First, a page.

Library Journal Review

For five preteen Camp Forevermore girls, a simple overnight kayaking trip turns horrifying when their group leader dies mysteriously and the girls must find their way back alone. One insists on remaining with the corpse; the others leave and promise to send help. Interspersed with their dramatic quest are the girls' individual stories-each voiced by a separate narrator-before and after their Forevermore experience. -Soneela Nankani is precocious medical student Nita, who becomes a troubled mother of two. Andee's story, read by Tavia Gilbert, is told by her sister Kayla, who chronicles the peripatetic childhood driven by their self-absorbed single mother's whims. Nicol Zanzarella is Isabel, who finds brief happiness in marriage. Emily Woo Zeller chases Dina, who finds only disappointment in Los Angeles. Sophie Amoss is Siobhan, who narrates the camp ordeal and elliptically reveals her adulthood as a psychology researcher. Fu's (For Today I Am a Boy) exploration of the harrowing intersecting moment among young people who barely know each other is a fascinating puzzle of reactions and reverberations. -VERDICT Libraries should encourage the broader audiences Fu's work so deserves by providing her titles in all formats.-Terry Hong, Smithsonian BookDragon, Washington, DC © Copyright 2018. Library Journals LLC, a wholly owned subsidiary of Media Source, Inc. No redistribution permitted.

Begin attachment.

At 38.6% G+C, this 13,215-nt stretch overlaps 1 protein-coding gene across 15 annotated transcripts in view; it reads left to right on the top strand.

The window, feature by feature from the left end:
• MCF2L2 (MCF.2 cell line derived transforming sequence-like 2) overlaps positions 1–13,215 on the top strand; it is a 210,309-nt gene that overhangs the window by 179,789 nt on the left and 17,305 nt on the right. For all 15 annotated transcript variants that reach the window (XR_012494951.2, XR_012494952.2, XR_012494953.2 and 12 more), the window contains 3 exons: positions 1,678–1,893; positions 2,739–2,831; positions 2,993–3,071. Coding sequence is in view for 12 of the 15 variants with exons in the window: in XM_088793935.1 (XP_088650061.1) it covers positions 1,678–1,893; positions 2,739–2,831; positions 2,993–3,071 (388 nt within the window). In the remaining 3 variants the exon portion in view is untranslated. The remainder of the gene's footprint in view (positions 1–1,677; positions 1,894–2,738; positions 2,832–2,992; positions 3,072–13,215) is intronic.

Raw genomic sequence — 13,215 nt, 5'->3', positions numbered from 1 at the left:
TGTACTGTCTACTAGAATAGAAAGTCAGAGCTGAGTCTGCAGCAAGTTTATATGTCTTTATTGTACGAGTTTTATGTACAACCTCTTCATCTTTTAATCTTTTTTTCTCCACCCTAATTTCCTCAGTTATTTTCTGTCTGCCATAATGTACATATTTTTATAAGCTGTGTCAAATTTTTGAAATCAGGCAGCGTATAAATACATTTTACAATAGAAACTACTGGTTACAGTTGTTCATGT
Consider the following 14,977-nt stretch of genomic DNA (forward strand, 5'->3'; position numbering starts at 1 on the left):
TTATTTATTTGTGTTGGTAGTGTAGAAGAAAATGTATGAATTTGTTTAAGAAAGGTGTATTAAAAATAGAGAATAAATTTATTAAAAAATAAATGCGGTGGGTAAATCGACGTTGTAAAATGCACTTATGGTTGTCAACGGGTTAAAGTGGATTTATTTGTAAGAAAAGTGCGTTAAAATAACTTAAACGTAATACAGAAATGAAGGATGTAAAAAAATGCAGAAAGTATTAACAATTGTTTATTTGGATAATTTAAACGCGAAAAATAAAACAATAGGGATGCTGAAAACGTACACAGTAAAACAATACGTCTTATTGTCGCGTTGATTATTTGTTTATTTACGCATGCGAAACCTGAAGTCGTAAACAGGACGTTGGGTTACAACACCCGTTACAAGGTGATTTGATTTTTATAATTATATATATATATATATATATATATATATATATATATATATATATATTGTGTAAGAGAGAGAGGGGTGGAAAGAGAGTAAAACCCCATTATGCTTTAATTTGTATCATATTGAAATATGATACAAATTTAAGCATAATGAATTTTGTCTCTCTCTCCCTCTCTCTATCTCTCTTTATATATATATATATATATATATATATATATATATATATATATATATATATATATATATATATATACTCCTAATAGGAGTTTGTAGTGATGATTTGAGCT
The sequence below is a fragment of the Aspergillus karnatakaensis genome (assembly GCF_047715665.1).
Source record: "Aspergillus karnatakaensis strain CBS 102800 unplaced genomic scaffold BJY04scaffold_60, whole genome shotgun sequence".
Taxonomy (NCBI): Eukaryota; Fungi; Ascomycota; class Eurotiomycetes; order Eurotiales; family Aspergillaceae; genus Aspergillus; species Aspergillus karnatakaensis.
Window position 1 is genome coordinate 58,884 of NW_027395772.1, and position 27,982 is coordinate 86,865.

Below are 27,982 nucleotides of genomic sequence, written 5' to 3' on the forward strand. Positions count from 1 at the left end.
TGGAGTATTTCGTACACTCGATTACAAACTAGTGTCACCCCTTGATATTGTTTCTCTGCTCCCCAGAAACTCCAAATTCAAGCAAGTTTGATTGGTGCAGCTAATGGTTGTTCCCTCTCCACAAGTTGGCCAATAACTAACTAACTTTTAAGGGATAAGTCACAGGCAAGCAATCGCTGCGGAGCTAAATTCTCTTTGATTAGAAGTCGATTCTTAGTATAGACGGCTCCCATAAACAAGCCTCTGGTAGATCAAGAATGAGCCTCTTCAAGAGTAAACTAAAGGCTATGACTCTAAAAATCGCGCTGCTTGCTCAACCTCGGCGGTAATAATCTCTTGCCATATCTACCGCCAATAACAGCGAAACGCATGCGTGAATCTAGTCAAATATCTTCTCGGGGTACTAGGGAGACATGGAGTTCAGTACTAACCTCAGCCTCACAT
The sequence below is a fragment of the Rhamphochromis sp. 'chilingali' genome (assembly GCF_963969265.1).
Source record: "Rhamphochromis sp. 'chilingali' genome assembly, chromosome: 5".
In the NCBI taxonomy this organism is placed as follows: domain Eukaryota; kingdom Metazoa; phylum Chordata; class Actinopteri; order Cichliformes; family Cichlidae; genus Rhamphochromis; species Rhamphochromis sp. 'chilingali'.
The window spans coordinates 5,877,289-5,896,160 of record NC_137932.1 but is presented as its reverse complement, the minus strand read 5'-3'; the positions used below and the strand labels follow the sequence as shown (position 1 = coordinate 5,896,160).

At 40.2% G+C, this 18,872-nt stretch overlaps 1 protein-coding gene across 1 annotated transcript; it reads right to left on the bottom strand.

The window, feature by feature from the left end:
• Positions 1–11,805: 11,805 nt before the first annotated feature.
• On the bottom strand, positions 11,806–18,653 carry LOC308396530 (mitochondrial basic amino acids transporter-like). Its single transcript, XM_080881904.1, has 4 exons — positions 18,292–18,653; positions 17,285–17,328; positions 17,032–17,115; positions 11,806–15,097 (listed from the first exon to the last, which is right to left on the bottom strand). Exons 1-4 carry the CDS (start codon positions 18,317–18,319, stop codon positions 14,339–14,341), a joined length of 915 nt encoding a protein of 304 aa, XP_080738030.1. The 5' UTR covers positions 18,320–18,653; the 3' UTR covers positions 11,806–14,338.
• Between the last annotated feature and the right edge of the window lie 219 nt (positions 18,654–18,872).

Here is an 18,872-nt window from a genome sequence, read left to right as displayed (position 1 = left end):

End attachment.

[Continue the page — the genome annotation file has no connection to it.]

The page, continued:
CAMP FOREVERMORE The girls stood on the dock and sang the camp song, "Camp Forevermore." They sang in voices at worst bored or dutiful, but more often thrilled, chests swelling with unity and conviction, that feeling of being part of something larger than themselves, their brash, off-key voices combined into one grand instrument: "And I shall love my sisters/for-ev-er-more." In 1994, the song had echoed out over the Pacific Ocean for six decades. They stood straight-backed and solemn-faced as soldiers in formation, even the ones who itched to squirm, to collapse into their natural, slumped posture, who were rolling their toes in their shoes and humming to themselves, squeezing their lips in their fingers to suppress a bubble of nervous laughter. Counselors dragged plastic bins of orange life jackets from one of the storehouses adjacent to the dock. The life jackets varied in size and some had broken buckles and split seams. The girls picked through to find intact jackets that fit, the process both hurried and cautious, drawing attention to their newly divergent bodies. Ten-year-old Siobhan Dougherty snatched one and slid her arms through the holes. Would it reveal her to be too tall, too wide, too infantile, anything other than the universal girl-size implied by the unsorted bins? She fumbled to adjust the buckles and lengthen the straps, her fingers cold and stiff, until finally the jacket clicked shut. Satisfying clicks echoed up and down the dock. By some miracle, no one was left behind. Two days earlier, Siobhan had stepped through the wooden gates of Camp Forevermore for the first time. The group of low log buildings in a man-made clearing, at the nexus of forest and sea, looked just the way it had in the brochure. Upper-middle-class girls (and, as of 1976, a small group of need-based essay-contest winners) from up and down the northwest coast of North America, including both sides of the U.S.-Canada border, were sent to Forevermore, the name meant, like its religious and pseudo-Native American competitors, to project ancient knowledge. Nine-to-eleven-year-old girls would leave home fretful and finicky and return as capable, knowledgeable outdoorswomen, remade in the wholesomeness of woods and sisterhood. The best of its kind, crowed the brochure. Siobhan wanted to be more like the heroines of the books she liked, about girl detectives and girl adventurers: tomboyish, scrappy, and resourceful, able to outsmart adults and survive without them, her body sun-brown and waiflike. She was, instead, a freckled, blue-eyed redhead, pale and dense as a block of shortening, who wasn't allowed to use the stove. The one time she'd been left alone at home after dark, she'd turned on all the lamps, the TV, and the stereo, needing a protective shell of voices and light. Above all, she was looking forward to the kayaking trip, the central adventure of the first week. In small groups, the girls would kayak to a remote island and camp overnight. The brochure had stressed to parents that the overnight would build character and an appreciation of the outdoors within safe boundaries, but none of the pictures had adults in them. Just the campers, posing in their kayaks with their paddles triumphantly raised. Carrying firewood and military-style duffel bags in their twiggy arms, holding hands and jumping into the ocean. Bearing bold smiles of uneven teeth and no-nonsense braids and ponytails, these were girl pirates, girl spaceship captains, warrior princesses--the thrilling, independent societies of children that had existed only in Siobhan's books. Even on that first, clear afternoon, the dark earth between the gravel paths and the deep green of towering pine, fir, and spruce trees contained the memory of recent snow and rain. The ocean at the far end of the camp was the color of slate. Everything Siobhan was wearing was brand new: a black fleece she'd chosen for its silver heart-shaped zipper pull, her first pair of hiking boots, even her underwear. She felt a thrilling, terrifying dissolution of self. She was far from her parents, her classmates, anyone who had ever known her. She was curious to find out who she would be. The first day passed in a blur. The girls were shuffled from place to place, given a lecture and a quick meal, hurried to an early bedtime and an awkward silence in the cabins with their counselor-chaperones. The morning of the second day, they faced a swimming test, shivering and exposed as they eyed one another on the dock, then timed as they swam for fifty meters parallel to the shore. In sporty Speedo one-pieces, in childish frills and sea-creature patterns, the girls first noticed Dina Chang, a nine-year-old from Vancouver Island. There was nothing precisely remarkable about her appearance, her wholly prepubescent chest and legs and golden-brown skin in a black-and-white two-piece, but they could not keep their eyes off of her. Her every movement was magnetic. Girls brought her tied-together daisies, plastic bracelets, and toys they'd brought from home. Someone offered her the carton of chocolate milk from her morning snack. Dina shrugged and twirled a strand of her glossy black hair, like the attention was nothing new, no big deal. During one of the swim tests, the girls' conversations trailed off as one by one they stopped talking to watch. The girl in the water was struggling. She kept stopping to tread and change strokes, from a frantic, ineffectual crawl--kicking up geysers of water without gaining any forward momentum--to a pathetic-looking doggie paddle, fighting to keep her head up, a tangle of dirty-blond hair plastered across her face. Andee Allen was ten years old and from Seattle, Washington. "One of the scholarship girls," someone stage-whispered. One of the girls they should feel sorry for and be extra kind to. As the minutes ticked by and Andee continued to flounder in the water, the girls turned their attention to the counselors administering the test, particularly the one holding a stopwatch. They hadn't failed anyone, no matter how slow or poor her technique, as long as the camper could cross the distance somehow. But surely this was too much, and any minute now, they would jump in and tow or carry Andee to shore, and she wouldn't be allowed on the kayak trip. The adults looked transfixed by Andee. When Andee finally swam a little closer, Siobhan could see why: the determined set of her mouth, the ferocity in her eyes. How much she wanted to finish. She would finish, no matter what. It would be cruel to stop her. And more to the point, if they ever were stranded in the ocean, Andee--who had been in the water for what felt like an eternity--would be the last to go down. When Andee's hand slapped the far pillar of the dock, the counselors cheered. Two of them reached in and pulled her out by her forearms and the back of her swimsuit. Andee lay gasping on the planks like a fish in the open air. They had kayak lessons for the rest of the day, their first tangle with the life jackets. At the outset, their neon-green kayaks crowded the shallows of the beach, knocking against one another like rubber ducks let loose in a bathtub. By late afternoon, each girl could escape a rollover, do a forward paddle stroke, and self-propel in a straight line. At dinner, Siobhan was among the girls assigned to set the tables. Nita Prithi--eleven years old, from a midsize town in central California, in her third and final year at Forevermore--bossily led the group around, making the expansive gestures of a magician's assistant. "Here's where the forks and spoons are. Here are the cups. Here are the pitchers for water," she said. Nita was intimidating-looking, broad-shouldered with a heavy, clomping step, an oversize sweatshirt pulled down over early breasts, a wide mouth, and dark, expressive eyebrows. Another group of girls carried the steamer trays of food from the kitchen. Excerpted from The Lost Girls of Camp Forevermore by Kim Fu All rights reserved by the original copyright owners. Excerpts are provided for display purposes only and may not be reproduced, reprinted or distributed without the written permission of the publisher.